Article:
Consequences for non-compliance to rules and regulations

  • Section 13 states that non-compliance with regulations could result in an offence that is punishable by fine or imprisonment for a period of not more than two years.
  • Section 26(2) permits Eskom to disconnect the electricity supply of any individual person if they are found to be interfering with Eskom’s main power supply.

Things to consider when buying a generator 

  1. Which size generator should I purchase?

Generator capacity is dependent on the total sum of the maximum load expected at any given time by electrical loads that require to be powered simultaneously. This is measured in watts, and can be achieved by calculating all the loads that you would want to run simultaneously in your household. As a precautionary measure, identify which electrical units require the most electricity and add the amount to your total. This is to help ensure that your generator can serve larger units that require extra electricity to prevent system overload. Find out more here.

  1. Which electrical loads should I consider powering with the generator?
  • Kitchen, bathroom and sitting room lights
  • Refrigerator
  • Television
  • Garage door
  • Microoven
  • Security (alarm system or electrical fencing)
  1. Do I need an electrician to install the generator safely?

A licensed electrician is required to carry out generator installations and should provide you with a valid electrical certificate of compliance. To check if an electrician is registered, one may contact their local Electrical Contracting Board of South Africa to verify these credentials.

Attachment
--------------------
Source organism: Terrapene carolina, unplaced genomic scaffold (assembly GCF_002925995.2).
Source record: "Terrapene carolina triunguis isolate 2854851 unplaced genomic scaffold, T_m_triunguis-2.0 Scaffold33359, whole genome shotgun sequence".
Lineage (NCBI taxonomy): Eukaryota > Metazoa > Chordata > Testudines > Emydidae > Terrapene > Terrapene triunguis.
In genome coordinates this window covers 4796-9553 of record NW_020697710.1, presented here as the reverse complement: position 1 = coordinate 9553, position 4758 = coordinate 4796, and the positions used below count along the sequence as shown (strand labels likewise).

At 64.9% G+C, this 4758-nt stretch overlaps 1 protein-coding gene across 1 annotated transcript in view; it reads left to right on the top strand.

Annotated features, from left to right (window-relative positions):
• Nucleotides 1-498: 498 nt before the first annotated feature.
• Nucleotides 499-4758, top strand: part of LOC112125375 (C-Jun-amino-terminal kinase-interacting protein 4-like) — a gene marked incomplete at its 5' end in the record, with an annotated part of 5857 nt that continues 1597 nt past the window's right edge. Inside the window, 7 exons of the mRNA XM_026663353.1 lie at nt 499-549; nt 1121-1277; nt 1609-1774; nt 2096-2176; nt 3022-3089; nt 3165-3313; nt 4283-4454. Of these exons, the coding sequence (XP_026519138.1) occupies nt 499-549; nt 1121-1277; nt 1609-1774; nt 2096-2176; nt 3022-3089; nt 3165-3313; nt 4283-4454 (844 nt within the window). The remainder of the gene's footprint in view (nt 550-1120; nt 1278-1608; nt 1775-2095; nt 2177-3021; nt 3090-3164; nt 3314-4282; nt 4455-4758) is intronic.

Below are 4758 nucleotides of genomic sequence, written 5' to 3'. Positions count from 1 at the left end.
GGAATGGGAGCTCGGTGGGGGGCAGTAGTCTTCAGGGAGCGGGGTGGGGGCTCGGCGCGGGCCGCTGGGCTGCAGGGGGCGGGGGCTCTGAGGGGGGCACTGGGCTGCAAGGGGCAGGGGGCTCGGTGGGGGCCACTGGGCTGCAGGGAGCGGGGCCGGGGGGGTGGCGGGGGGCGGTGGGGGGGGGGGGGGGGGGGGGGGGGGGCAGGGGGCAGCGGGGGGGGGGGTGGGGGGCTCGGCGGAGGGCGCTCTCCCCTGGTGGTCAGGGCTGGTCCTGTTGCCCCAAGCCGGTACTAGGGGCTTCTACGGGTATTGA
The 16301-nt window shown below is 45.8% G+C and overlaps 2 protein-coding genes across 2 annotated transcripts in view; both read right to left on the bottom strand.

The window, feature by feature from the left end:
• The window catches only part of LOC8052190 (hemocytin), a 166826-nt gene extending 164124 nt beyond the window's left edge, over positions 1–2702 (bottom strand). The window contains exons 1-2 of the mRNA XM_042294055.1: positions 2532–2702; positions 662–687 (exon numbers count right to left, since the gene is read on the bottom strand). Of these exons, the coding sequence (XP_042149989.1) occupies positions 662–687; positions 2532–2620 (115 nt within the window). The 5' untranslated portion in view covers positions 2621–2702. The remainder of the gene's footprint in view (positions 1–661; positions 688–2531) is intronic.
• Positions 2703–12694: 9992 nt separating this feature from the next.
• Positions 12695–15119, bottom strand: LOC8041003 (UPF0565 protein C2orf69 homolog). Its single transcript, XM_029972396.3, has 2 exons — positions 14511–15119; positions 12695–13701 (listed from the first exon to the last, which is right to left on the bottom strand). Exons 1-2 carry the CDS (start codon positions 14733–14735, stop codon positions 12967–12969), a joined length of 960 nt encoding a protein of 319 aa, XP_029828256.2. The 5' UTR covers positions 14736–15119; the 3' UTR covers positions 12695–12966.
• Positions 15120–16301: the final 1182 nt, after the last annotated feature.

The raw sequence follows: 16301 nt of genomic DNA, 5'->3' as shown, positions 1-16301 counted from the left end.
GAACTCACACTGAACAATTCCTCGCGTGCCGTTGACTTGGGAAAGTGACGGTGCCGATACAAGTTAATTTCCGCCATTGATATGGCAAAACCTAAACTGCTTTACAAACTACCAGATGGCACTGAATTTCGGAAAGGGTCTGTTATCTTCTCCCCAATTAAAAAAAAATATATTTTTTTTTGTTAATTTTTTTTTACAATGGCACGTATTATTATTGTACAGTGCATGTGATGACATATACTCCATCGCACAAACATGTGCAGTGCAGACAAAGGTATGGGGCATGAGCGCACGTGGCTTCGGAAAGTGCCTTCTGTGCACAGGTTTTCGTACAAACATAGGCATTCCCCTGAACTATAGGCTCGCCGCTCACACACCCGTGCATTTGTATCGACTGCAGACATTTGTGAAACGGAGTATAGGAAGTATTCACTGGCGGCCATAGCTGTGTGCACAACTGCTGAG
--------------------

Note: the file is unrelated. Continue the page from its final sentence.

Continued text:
1. Can I plug my generator to the wall socket?

No. This would be regarded as backfeeding, which is extremely dangerous and illegal. For example, when earth leakages are left on, they may damage your generator when the power grid returns, which could potentially cause electrical and other hazardous fires. Additionally, should the option to switch off the earth leakage be considered to prevent this issue, it would be important to consider that the electrical system would not have earth leakage protection and could result in high electrocution risk for you and your family.

Safety tips to be kept in mind

  • Have a working smoke and Carbon monoxide detector in the house when using a generator.
  • Keep the generator approximately 5 meters away from the house to reduce the risk from carbon monoxide and the risk of the generator’s hot muffler melting vinyl siding.
  • Never fuel a generator while it’s operational or when it’s hot to eliminate fire explosions.
  • Ensure that the generator is operated under an open, well-constructed canopy-like structure. The structure should be on a dry surface, away from water contact.
  • Never operate the generator with wet hands.

References 

http://www.fhae.co.za/wp-content/uploads/2017/08/Requirements-for-Installation-and-use-of-Standby-Generators.pdf
https://etenders.treasury.gov.za/sites/default/files/tenders/240-62772907%20Spec%20for%20diesel%20generators.pdf
http://brackenridge.co.za/wp-content/uploads/2019/01/POLICY-STANDBY-ELECTRIC-GENERATOR.pdf
https://www.eskom.co.za/AboutElectricity/FactsFigures/Documents/SelectingTypeGenerator.pdf
https://finansies.solidariteit.co.za/en/installation-generators-dos-donts/
https://www.barker.co.za/news/entry/the-dangers-of-electrical-or-portable-generators